Use a stud post and just check to see if the piercing is open. Make sure to sanitize it with alcohol first! Go through the piercing from the front and if it feels stuck, try going through the piercing hole from the back. If this works, skip to step 4.
If the post isn’t completely going through the piercing, you can try to massage the pierced area as well as lightly tug on your lobe away from your head to kind of warm up and stretch out the ear. This will help to soften the skin and make easing the post into the piercing a bit easier. If this works, skip to step 4.
If you’ve already gotten to the point where the post is basically through your ear, you feel the post either from the front or the back and can SEE the post coming through, but just can’t get it through the last thin piece of skin, then that last obstacle to work through is scar tissue. At this point we recommend that you see a piercing specialist. We do not advise taking this last step yourself, but our friend was pretty determined at this point since she was able to get through the first two steps but really needed help on this step since she was so close. We first checked to see if there were no blood vessels, used a sharper needle, and poked through that last layer. This took us around 20 minutes to muster up the courage to poke through that last year with enough force. It was so well established and tight over time that we even heard a “POP!” when we pierced through the tissue! She said she didn’t feel a thing at this last stage, but I have to mention she is a BEAST at handling pain! Again, we cannot recommend doing this without the help of a piercing specialist, we just wanted to document our experience.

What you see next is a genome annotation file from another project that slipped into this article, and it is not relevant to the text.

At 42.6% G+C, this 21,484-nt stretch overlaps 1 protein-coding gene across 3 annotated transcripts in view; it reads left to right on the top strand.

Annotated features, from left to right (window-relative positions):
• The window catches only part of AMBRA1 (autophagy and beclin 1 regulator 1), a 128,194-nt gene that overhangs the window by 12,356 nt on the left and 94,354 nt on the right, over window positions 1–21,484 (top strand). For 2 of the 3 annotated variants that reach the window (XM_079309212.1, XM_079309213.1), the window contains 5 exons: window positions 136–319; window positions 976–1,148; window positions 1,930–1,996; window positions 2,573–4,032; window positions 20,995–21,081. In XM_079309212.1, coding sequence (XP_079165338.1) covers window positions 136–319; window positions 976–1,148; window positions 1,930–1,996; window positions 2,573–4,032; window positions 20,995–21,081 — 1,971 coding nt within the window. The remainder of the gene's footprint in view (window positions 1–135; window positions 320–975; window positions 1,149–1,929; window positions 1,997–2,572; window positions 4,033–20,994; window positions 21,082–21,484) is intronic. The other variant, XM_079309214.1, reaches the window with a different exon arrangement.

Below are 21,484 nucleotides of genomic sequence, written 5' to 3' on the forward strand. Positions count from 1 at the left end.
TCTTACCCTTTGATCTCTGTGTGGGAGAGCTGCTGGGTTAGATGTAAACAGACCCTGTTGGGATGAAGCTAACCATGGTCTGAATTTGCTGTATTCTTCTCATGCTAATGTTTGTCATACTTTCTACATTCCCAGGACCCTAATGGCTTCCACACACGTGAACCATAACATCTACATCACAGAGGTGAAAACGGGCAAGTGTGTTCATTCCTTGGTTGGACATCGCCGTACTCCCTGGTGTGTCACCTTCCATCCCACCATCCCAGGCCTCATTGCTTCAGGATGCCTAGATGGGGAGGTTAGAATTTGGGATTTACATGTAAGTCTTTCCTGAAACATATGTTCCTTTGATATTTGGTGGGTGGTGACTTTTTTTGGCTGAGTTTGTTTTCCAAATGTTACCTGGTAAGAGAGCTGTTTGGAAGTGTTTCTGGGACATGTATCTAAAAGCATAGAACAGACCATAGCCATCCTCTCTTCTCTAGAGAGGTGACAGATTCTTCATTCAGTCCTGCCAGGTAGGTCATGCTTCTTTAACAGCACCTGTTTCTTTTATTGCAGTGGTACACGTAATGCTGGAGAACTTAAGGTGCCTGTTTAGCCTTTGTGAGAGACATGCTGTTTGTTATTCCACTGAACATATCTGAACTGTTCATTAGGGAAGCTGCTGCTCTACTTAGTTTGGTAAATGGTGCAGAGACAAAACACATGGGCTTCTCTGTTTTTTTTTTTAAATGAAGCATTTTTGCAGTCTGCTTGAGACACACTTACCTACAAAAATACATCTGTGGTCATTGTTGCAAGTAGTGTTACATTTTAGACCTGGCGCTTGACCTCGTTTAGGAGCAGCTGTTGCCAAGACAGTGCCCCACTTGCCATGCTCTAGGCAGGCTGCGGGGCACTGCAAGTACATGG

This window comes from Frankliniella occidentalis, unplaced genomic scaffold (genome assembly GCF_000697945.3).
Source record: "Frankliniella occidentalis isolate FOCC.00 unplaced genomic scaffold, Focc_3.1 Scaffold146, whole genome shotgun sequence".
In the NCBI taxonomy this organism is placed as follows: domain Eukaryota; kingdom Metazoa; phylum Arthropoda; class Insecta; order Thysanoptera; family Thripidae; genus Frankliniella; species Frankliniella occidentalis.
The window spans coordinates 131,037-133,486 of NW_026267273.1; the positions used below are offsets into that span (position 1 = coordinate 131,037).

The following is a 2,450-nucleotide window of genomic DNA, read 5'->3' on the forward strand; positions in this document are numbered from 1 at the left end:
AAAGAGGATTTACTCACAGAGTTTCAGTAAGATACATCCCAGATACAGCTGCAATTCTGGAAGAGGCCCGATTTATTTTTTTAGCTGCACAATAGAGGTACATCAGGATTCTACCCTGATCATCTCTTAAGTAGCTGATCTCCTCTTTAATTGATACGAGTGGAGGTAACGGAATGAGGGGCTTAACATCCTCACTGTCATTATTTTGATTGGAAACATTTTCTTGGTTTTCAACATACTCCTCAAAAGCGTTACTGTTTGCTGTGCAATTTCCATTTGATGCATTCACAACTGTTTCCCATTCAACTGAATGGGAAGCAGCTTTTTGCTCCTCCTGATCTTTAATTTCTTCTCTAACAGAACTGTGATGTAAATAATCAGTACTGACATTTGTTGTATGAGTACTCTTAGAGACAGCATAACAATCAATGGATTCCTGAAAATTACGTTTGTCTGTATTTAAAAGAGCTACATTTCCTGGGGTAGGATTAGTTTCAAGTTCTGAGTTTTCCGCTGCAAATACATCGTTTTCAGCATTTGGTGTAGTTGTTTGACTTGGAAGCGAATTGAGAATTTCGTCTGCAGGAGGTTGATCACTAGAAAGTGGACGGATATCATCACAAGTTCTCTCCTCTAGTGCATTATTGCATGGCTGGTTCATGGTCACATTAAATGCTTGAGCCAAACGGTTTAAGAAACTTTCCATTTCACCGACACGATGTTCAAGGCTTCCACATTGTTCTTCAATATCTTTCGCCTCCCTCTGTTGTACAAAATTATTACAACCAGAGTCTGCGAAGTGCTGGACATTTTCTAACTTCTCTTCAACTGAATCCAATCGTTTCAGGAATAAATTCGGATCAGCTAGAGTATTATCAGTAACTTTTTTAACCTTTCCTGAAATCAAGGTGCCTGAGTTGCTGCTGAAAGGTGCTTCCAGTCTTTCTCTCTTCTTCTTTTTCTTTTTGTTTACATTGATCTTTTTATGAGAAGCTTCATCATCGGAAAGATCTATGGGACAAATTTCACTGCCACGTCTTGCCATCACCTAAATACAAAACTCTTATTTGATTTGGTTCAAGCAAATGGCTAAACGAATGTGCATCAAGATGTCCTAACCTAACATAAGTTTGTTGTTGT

Success! We got the hole opened! Now we just need to leave the piercing in and clean the area at and around the piercing on the front and back of the ear with alcohol or wound wash. If you’re trying to switch to another earring, use the post that is currently in your ear as a guide to lead the new earring in. I have piercings that were unfortunately done in some very weird angles (shown below), so this is a necessary step for me even when changing out my existing earrings.
If none of the steps above worked for you, we recommend finding a piercing studio that will use a hollow needle to reopen the hole within the same tract, rather than a mall stand that will use a piercing gun. This is always a better option than creating a new hole. But if creating a new hole is the only option remaining, then just make sure it’s as close to your original piercing as possible. A gun isn’t predictable in its movement so although it will get the job done, if the person piercing isn’t super careful, you could accidentally create another tract in your original piercing.